Wednesday, December 07, 2011

Community created Forward Engineer Database Diagrams Addin for Visio 2010 (Think "Diagram to T-SQL," like in past versions, but with source)

James Serra's Blog - Create SQL Server scripts with Visio 2010

"If you are using Visio 2010 and creating tables via the Database Model Diagram template, you may be surprised to learn there is not a way to build CREATE TABLE scripts from your resulting diagram. The last release that supported that was the Enterprise Architect version of Visio 2003, which required Visual Studio 2005 to be installed.

But there is help. There is an open source project from Alberto Ferrari that is an add-in for Visio 2010 that allows you to generate SQL Scripts from your database diagram. The resulting script has the create table statements, the alter table statements to add foreign key constraints and indexes, and even creates the code to drop objects if they already exist. Alberto’s blog post about it is here, and you can download the add-in at Visio Forward Engineer Addin (NOTE: I could not get it to install properly until I first installed Microsoft .NET Framework 4).


Alberto Ferrari - Visio Forward Engineer Addin for Office 2010

"Most of my database model are written with Visio. I don’t want to start a digression whether Visio is good or not to build a simple data model: Visio is enough for my modeling needs and customers love its colours and the ability to open the model with Office when I need to discuss it with them. When I have finished modeling, I generate the database and everything works fine.

Nevertheless, Microsoft seems not to like the forward engineer capabilities of Visio. The last release that supports forward engineering is the Enterprise Architect version of Visio 2003, which requires Visual Studio 2005 to be installed on the box. Since I am really tired to install old releases of Visio just to perform forward engineer (moreover, the 2003 release does not support the new data types) I decided it was time to follow the standard approach to Microsoft products: “if Microsoft does not help, do not ask, do it by yourself”.

Thus, I wrote an Office add-in that performs forward engineer of a Visio database model to SQL Server. It does not support any other database driver and has some big limitations, since the library that should let programmers have access to the underlying Visio data model is non documented and full of uninplemented interfaces. Thus, I needed to collect information over the web, searching for people who tried the same before me. Nevertheless, for a standard data model it works fine and saves me to the need to install old software on new computers. :)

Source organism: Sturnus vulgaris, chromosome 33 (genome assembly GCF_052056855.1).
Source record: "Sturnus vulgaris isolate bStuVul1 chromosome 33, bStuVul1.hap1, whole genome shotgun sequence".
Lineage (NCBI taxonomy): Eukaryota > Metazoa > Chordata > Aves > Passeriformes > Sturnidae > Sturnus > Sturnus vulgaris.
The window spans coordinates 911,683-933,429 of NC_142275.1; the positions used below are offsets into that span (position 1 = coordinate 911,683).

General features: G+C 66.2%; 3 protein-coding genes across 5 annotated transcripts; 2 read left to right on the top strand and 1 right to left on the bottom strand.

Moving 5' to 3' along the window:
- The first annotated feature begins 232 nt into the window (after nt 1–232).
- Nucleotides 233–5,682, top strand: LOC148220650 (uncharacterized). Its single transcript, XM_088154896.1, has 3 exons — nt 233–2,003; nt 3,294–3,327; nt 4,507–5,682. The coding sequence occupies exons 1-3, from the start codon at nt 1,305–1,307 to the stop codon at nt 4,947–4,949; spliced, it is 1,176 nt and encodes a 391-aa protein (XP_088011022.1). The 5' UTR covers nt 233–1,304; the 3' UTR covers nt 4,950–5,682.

It has two basic functions, available through a new ribbon:


CodePlex - Visio Forward Engineer Addin

"Project Description
Somehow Microsoft decided not to include this feature in 2010 version of Visio.

Visio Forward Engineer Addin for Visio 2010, adds the ability to generate the database scripts directly from the database model defined in Visio 2010. It is developed in C#.


The original idea of this project was developed by Alberto Ferrari*. The original project can be found at

This project has two main versions:

  • Version 1.0 that is Alberto's original version that was cleaned and created an automatized setup.
  • Version 2.x that is a completely rewritten project that offers many new features and improved code base.

Version 1.0 is available for download, while version 2.x is still under development.


When creating database schemas I like boxes and lines.... I like diagramming my tables and views up front and visually seeing the relationships. I've found that doing that helps me better think through the model and iterate it until it's done "enough". At work I use ERWin, but for my home projects, I've not found a good package. I keep whining to Microsoft that Data Projects (i.e. Data Dude, etc) should have diagramming, but still no joy. I mean we can diagram code, why not databases? (I know, I know, it's not that easy, but still). So I used to use Visio, but after upgrading to 2010 that feature seems to have gone away. So being lazy I just did it the hard way, script, to diagram.

When I saw this, I knew I had to capture it for the next time I need to build a database.

The project looks stalled (no check-ins since March 2011) but since the source is available, if there're any issues, well, we can fix it ourselves! :)

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